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Lime vs Lemon

post #1 of 3
Thread Starter 

I recently joined and it seems there is an awful lot of talent.  I have been cooking at home (sort of in the blind) for years...all self taught and over time I have harbored lots of kinda basic questions that maybe I might get some answers to.

 

When cooking fish lemon is most always a great additive.   Can Lime be substituted?  Why/why not... comments?

 

If cooking beans in water what are the pros/cons of adding a little salt?

 

Hows does one crack an egg into a bowl without lots of effort/ not breaking the yolk/ keeping shell pieces out...?

 

When cooking a quality steak does it matter if the sear is put on before the cooking/grilling?

 

I have a Big Green Egg.  Once I followed a rib recipe exactly (spritsing every 15 minutes and after about 8 hours it seemed like they were getting tough and dried out not fall off the bone...still very good but...?

 

I believe purist Italian cooking does not add butter or a lot of oil to the pasta after it is cooked so how do they get it to not stick together especially Angel Hair?

 

I have a big list!

 

THanks

post #2 of 3

There are many fish dishes with lime and it's good. I think of lime with fish as more Asian or Latin than European or Continental in style. Lime and cilantro work very well together on fish I think. So it's good, but to me, not the same and I wouldn't substitute one for the other on fish.

 

Salt tends to make the bean skins tougher, but flavors the center of the bean better. Some feel that salt makes the beans take longer to cook. I think this is tied to the tougher skin.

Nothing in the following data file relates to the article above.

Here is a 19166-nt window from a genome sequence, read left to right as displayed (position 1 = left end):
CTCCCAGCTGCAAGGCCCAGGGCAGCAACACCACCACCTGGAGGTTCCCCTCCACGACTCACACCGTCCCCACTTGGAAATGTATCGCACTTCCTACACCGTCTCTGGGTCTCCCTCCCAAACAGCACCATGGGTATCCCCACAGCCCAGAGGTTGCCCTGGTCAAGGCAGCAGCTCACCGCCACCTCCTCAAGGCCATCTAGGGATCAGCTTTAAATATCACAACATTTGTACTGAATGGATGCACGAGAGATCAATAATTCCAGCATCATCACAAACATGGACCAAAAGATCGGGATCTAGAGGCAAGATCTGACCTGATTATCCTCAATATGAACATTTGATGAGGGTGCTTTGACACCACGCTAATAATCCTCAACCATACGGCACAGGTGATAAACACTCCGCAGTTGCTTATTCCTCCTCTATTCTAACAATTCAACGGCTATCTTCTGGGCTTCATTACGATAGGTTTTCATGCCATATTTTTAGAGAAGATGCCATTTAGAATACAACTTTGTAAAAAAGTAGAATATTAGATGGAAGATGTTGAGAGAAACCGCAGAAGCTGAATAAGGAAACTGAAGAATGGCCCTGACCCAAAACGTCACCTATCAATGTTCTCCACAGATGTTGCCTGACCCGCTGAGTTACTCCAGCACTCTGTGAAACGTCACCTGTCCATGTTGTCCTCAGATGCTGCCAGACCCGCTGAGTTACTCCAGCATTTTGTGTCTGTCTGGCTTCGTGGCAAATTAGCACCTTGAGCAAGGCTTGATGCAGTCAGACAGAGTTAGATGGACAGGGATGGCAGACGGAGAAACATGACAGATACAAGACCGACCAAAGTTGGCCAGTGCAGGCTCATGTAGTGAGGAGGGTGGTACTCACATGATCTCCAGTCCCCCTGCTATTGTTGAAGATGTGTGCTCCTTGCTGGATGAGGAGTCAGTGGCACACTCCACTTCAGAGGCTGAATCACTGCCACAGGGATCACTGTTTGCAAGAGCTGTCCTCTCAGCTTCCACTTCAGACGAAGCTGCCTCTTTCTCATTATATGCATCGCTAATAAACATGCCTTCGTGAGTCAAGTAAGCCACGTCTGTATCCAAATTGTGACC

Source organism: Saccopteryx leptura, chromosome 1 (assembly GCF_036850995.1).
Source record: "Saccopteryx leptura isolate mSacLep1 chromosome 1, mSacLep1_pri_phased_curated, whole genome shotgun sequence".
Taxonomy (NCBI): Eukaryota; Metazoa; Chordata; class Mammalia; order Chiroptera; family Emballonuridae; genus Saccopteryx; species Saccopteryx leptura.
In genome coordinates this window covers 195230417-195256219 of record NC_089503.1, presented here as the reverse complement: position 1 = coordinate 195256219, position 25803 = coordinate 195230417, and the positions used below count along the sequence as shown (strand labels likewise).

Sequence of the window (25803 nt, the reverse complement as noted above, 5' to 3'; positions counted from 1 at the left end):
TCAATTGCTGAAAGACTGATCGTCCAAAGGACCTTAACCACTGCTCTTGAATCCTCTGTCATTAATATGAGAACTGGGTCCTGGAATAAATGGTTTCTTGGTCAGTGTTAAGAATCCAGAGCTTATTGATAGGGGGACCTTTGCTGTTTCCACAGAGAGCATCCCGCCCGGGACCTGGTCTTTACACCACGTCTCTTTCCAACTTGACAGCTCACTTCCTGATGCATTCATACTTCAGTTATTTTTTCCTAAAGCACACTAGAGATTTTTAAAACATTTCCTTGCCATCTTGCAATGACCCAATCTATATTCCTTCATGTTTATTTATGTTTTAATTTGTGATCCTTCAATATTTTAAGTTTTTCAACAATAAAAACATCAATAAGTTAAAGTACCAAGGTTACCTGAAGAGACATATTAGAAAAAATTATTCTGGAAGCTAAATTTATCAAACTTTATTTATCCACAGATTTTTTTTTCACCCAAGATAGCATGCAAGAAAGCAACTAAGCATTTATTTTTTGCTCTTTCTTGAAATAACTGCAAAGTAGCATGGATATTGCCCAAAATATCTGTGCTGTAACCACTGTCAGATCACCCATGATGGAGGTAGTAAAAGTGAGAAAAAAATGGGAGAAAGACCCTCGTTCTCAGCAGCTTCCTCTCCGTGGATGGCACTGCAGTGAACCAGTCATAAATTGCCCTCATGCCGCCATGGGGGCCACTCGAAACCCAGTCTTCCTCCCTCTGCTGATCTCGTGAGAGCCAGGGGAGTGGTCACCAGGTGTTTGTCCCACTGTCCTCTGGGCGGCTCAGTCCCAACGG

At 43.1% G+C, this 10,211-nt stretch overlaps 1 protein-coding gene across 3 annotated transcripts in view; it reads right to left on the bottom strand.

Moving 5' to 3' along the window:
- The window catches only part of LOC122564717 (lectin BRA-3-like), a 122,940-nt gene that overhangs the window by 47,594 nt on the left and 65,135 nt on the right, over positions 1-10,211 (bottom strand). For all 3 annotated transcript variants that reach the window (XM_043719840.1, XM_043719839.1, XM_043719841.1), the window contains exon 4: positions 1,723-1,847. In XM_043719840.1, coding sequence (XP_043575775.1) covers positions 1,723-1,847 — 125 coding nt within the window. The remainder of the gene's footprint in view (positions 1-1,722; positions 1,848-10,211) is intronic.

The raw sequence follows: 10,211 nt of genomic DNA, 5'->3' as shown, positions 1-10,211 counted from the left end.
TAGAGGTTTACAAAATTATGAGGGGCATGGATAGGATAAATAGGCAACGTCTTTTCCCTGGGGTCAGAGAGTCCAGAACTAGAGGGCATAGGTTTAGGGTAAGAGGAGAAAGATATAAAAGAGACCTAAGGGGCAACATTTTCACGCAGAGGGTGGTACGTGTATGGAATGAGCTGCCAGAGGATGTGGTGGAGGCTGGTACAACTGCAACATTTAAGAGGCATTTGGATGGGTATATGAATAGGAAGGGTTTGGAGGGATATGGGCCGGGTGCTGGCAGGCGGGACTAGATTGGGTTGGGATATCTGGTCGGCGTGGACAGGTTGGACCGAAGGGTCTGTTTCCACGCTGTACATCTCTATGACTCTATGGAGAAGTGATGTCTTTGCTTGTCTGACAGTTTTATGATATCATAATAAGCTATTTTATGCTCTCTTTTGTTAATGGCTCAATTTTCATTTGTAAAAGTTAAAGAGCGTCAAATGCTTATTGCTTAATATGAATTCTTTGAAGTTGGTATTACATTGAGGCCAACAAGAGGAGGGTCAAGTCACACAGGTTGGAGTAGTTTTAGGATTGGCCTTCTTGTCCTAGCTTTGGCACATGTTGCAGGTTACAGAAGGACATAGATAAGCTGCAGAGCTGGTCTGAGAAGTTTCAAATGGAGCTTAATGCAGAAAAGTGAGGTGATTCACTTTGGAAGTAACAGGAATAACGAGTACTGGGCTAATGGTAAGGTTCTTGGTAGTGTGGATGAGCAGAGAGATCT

It's best to crack the egg against the flat of the of the counter. If you use the corner or edge of something, you tend to force shells into the white more. As to not breaking the yolk, that comes with practice, mostly learning to pull the egg apart rather than crushing with the thumbs. My kids crush 'em every time still. If you have problems with this, crack the eggs into a separate bowl so you can fish out shells or discard if you break the yolk if that's an issue for you. You'll get better at it.

 

The sear issue with steak works well early or late, though your question makes me wonder what you're trying to achieve. It's not uncommon in restaurants to mark the steak on the grill, then refrigerate and finish later to shorten overall cooking time. Doing the sear at the end is known as reverse sear. Lots of discussions here in the past on steak and you'd probably enjoy reading those threads. Try the search feature.

 

In barbecue, the goal is generally not fall-off the bone tender. It should have a toothy tug and a meaty chew. Nothing wrong with fall of the bone if that's what you like, but the recipe probably wasn't geared for that result. 4 hours is more likely cooking time than 8 so it would be good to see the original recipe so we can comment on it with better insight.

 

Different parts of italy are more prone to do things differently so you'll find parts that use more butter than oil and vice versa. Pasta shouldn't be oiled if you're going to dress it as the sticky surface starch helps hold the sauce. Generally, the pasta would finish cooking in the sauce itself to help infuse the pasta with the flavor of the sauce. It's not common to hold unsauced pasta separate from the sauce. But a dip in boiling water will usually untangle pasta that's stuck together.  So without further info about what you're trying to do with the unsauced pasta, it's hard to be more specific or helpful.

Palace of the Brine -- "I hear the droning in the shrine of the sea monkeys." Saltair